Crater Lake National Park - 2008 . . .
during our travels in the Pacific Northwest
off toward Crater Lake Crater Lake National Park . . . Leaving Crater Lake . . . Rogue Gorge . . .
We were off toward Crater Lake, our next destination.
We stopped for lunch at a rest area with a covered bridge.
It was a colorful ride - even the houses were colorful.
The piles of logs were being watered with a fine mist before being made into plywood. Interestingly, we watched a show recently on the Discovery Channel that said the water softens the wood. The logs are then spun so a blade can slice off thin sheets of wood. The core of the log that is left is used for 2x4s.
Another decorative Oregon bridge . . . a grass plant . . . grape vines
Mary Lou spotted this helicopter hovering over a river with a cable hanging down. The cable was attached to a bucket filling with water. The helicopter took the bucket of water out of the river and headed for a forest fire area.
We think this pipeline was carrying water out of the mountains to a electric generating plant.
The pine lined road into Crater Lake was beautiful.
We will make a long story as short as possible. We are parked behind the orange cone and small "B" loop closed sign because the other end of the "B" loop was not barricaded. Oops.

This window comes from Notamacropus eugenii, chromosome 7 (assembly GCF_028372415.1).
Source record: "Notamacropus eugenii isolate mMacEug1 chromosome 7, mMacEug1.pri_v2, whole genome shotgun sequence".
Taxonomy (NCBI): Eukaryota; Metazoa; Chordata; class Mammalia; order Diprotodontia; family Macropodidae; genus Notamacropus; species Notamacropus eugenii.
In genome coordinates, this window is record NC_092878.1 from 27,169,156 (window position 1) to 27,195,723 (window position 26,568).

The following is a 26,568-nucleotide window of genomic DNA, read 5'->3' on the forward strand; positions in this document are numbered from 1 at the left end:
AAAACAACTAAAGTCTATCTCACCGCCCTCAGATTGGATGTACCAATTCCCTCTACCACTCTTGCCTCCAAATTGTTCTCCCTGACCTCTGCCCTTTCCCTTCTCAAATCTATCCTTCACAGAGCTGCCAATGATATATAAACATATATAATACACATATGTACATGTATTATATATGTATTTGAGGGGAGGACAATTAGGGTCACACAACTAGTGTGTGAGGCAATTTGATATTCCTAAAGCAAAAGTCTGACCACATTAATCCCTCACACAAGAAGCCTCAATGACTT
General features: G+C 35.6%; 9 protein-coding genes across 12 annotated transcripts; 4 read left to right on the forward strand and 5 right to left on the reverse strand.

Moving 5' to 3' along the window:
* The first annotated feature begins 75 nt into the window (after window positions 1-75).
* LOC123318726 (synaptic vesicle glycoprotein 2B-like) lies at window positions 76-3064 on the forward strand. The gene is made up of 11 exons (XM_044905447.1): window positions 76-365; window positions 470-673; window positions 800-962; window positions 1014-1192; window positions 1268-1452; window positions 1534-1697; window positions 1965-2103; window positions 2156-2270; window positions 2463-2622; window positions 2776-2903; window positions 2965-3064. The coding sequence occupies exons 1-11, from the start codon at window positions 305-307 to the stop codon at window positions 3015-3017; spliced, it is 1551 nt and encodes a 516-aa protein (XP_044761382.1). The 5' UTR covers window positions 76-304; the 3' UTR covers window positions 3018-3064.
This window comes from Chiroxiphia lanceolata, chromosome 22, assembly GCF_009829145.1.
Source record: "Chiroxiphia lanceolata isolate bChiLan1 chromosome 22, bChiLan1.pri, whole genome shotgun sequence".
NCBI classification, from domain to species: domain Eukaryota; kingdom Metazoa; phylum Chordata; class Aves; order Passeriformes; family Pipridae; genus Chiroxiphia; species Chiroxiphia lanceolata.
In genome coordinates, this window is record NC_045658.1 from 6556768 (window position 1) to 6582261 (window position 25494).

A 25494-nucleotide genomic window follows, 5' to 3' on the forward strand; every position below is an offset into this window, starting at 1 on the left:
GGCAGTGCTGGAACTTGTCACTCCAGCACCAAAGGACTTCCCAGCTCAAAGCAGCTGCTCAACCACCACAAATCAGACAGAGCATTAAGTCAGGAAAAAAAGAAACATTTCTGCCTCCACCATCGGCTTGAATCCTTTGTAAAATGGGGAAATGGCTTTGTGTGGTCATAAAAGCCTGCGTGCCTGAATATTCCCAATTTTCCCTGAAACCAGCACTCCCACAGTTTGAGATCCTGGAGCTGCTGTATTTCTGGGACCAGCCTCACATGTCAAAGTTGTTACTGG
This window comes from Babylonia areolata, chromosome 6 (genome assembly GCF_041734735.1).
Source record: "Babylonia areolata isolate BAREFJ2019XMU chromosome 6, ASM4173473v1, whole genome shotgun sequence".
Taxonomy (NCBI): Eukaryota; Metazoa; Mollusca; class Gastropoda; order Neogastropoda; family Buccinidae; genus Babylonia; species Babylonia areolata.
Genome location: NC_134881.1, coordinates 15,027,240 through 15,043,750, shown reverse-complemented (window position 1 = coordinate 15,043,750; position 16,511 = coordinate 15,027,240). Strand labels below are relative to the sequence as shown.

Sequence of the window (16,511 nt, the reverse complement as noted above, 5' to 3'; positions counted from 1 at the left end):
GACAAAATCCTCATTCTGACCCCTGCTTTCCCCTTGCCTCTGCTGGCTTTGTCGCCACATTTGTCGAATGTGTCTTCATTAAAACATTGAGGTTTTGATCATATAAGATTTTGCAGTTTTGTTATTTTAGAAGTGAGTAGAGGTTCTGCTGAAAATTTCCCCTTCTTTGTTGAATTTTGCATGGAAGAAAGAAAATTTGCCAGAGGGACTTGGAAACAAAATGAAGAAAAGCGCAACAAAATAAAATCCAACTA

When we arrived at Crater Lake National Park at about 5:30pm, the fellow at the entrance booth said, "welcome - I hope you aren't planning to camp here tonight. Our campground closed at noon today." After explaining that the Web site said they were open for another week, that it was too late to drive back down the road 19 miles and not 'just going away', he said go in and see what someone else tells you. We didn't see anyone else because everything closed at 5:00pm. Driving into the campground a sign said Loop "C' and "D" to the right were closed and these cones and sign were in front of us. We noticed one RV in the campground to our left - as it turned out they were in Loop "A". We turned down the first road which turned out to be 'closed' Loop "B". We pulled into a site , talked for a couple minutes and decided to spend the night in site B15. We didn't feel too bad because two other RVs set up in Loop "B" later.
The store was open in the morning so we went in to pay. The concessionaire said they had already shutdown her computer - she could not take our money. The system had accepted reservations for periods after the 'closing date', so people were still in the campground. As we were planning to stay two nights, Fred asked if that meant we could stay two nights free. She said, "I don't care, that is up to the rangers now". We never saw a ranger in the campground. Because we spent most of the day driving around Crater Lake, we stayed the second night - free. More RVers joined us the second night.
Each campsite had a bear-proof "Hyd-A-Meal" locker to store food in.
The park lodge was also closed.
It was getting a new roof before to winter.
Crater Lake National Park . . .
The lake rests inside a caldera formed approximately 7,700 years ago when the
12,000 foot tall Mount Mazama volcano collapsed following a major eruption. Later eruptions
Rim Drive is a 33-mile road that encircles
We decided it was best to travel the Rim Drive counterclockwise from the Steel Visitor Center. The position of the sun seemed best on this route in late September.
< Click on the map to see a larger image of the roads around Crater Lake.
We drove to the visitors center for information first.
The visitor center displayed a nice relief map of the lake.